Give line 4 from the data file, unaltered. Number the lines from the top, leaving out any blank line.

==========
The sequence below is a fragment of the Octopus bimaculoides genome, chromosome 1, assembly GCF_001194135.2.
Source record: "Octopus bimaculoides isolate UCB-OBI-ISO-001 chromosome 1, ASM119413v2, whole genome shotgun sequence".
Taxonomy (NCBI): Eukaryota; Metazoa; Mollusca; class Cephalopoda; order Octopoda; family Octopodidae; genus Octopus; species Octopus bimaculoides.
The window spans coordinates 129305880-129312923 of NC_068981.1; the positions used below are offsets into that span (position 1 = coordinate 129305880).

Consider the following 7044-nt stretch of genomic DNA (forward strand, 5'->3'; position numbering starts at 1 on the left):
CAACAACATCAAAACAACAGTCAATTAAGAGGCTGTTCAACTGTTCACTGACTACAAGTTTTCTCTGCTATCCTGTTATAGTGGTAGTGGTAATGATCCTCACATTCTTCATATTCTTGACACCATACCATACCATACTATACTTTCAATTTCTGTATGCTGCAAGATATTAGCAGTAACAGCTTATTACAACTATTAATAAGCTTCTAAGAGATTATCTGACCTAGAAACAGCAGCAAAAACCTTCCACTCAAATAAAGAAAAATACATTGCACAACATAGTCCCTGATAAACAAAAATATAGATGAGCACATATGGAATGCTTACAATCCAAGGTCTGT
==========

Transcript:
The window spans coordinates 129305880-129312923 of NC_068981.1; the positions used below are offsets into that span (position 1 = coordinate 129305880).